Gordon: I define Pop as "what is popular". This concept has mainly disgusted me, but I have
glimmers of hope from the past and the present. The whole televised popularity contest notion, is truly off-putting, and inhumane. So much of what is popular in music, clothing, politics, economics, art, movies, culture- is really uninteresting, life threatening, boring and irrelevant to me, personally. McDonalds is a great symbol of popular culture. Cheap, forgettable, unhealthy. de-foresting the Amazon Jungle to make cattle grazing land- yet makes millions of dollars. At certain points in history, Pop music and Pop art were challenging and actually led the way forward- creatively and intellectually. The Beatles, Jimi Hendrix, Led Zeppelin and James Brown were immensly popular with most of them being the MOST populat and highest paid entertainers of their time. These are examples of innovation and true musical power / individuality rising to the top of the pyramid. Right now there are changes in popular culture I see all over the world. Veganism and organic food are becoming fashionable and rising fast as an economic force. Social networks have allowed the rapid spread of direct images and communication to galvanize change for great political causes, and helpful to fight repression and denial. When Andy Warhol and his gang started presenting new ways to think about music and art- utilizing the elements of what was really all around us on daily life, and challenging the notion that art, writing and music ought to be for the highly educated; this was a great rocket-ship of change that still resonates today.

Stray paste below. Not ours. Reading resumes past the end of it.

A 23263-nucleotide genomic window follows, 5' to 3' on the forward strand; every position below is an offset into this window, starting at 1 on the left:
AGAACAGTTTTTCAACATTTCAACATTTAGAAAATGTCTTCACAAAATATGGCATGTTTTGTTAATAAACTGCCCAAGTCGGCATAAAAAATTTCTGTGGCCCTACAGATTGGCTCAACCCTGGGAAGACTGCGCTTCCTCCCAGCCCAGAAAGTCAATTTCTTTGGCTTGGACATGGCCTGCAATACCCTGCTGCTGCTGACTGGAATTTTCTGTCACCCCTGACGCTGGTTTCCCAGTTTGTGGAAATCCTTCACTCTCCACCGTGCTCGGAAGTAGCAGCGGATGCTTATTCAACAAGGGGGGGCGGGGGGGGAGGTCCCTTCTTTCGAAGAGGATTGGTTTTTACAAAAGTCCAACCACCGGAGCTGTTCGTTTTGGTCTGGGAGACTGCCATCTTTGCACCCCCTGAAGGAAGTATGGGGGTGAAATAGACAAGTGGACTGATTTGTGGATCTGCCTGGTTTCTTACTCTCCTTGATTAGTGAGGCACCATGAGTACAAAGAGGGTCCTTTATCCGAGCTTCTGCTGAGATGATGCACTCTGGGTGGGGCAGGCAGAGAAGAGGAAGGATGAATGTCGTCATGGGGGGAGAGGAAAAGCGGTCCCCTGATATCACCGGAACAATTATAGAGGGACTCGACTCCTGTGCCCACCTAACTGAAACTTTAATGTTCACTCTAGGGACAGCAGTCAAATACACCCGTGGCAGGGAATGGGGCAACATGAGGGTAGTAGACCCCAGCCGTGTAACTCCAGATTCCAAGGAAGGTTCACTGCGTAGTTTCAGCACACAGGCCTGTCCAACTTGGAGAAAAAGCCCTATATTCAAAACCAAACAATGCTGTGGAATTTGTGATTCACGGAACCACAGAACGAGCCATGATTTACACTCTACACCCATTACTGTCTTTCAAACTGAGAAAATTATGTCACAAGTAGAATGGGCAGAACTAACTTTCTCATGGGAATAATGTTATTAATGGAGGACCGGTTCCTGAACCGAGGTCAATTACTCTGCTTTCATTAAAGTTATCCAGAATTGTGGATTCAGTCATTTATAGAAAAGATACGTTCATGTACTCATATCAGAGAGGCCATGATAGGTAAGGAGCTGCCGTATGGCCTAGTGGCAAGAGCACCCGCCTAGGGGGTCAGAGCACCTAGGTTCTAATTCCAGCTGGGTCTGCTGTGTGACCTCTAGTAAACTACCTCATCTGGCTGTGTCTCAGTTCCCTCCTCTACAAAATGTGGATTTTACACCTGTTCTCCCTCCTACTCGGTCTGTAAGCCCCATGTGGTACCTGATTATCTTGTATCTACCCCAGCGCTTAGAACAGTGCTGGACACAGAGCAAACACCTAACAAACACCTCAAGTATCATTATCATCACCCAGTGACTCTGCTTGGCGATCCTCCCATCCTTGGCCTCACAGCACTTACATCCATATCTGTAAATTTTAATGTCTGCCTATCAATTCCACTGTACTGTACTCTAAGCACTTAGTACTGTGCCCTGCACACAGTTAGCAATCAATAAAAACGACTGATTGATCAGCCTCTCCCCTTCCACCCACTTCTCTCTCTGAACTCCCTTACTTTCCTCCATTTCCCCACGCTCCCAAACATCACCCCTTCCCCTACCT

What is your next project?

Gordon: Oh, thanks for asking! Im preparing to release my own solo album, recorded with 10 great musicians in Buenos Aires, Argentina last year. Its my most rocking songs, and I'm thrilled with the results. So a big promotional blitz is underway with a tour of Mexico, Central and South America in the works for early 2016.

Find more of Gordon Raphael:

Official website: http://www.gordotronic.com/ 
Twitter: http://twitter.com/gordonraphael
Red Martian: http://redmartian.com 
Facebook: http://facebook.com/RedMartianOfficial